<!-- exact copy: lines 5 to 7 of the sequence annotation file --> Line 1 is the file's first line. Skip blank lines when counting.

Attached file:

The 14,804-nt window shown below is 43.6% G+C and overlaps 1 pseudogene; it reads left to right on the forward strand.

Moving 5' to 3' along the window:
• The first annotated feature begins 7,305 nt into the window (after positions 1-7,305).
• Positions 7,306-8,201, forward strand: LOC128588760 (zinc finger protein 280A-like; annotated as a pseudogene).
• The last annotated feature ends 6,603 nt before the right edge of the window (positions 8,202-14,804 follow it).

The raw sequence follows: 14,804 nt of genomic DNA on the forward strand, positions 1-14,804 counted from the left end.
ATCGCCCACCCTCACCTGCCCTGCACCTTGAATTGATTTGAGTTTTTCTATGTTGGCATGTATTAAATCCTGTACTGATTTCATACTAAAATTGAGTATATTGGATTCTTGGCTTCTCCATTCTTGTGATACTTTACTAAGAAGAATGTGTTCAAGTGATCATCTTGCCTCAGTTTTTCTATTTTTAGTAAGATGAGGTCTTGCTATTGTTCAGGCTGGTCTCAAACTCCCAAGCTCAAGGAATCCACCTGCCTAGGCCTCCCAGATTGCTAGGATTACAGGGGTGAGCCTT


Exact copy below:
• The last annotated feature ends 6,603 nt before the right edge of the window (positions 8,202-14,804 follow it).

The raw sequence follows: 14,804 nt of genomic DNA on the forward strand, positions 1-14,804 counted from the left end.
ATCGCCCACCCTCACCTGCCCTGCACCTTGAATTGATTTGAGTTTTTCTATGTTGGCATGTATTAAATCCTGTACTGATTTCATACTAAAATTGAGTATATTGGATTCTTGGCTTCTCCATTCTTGTGATACTTTACTAAGAAGAATGTGTTCAAGTGATCATCTTGCCTCAGTTTTTCTATTTTTAGTAAGATGAGGTCTTGCTATTGTTCAGGCTGGTCTCAAACTCCCAAGCTCAAGGAATCCACCTGCCTAGGCCTCCCAGATTGCTAGGATTACAGGGGTGAGCCTT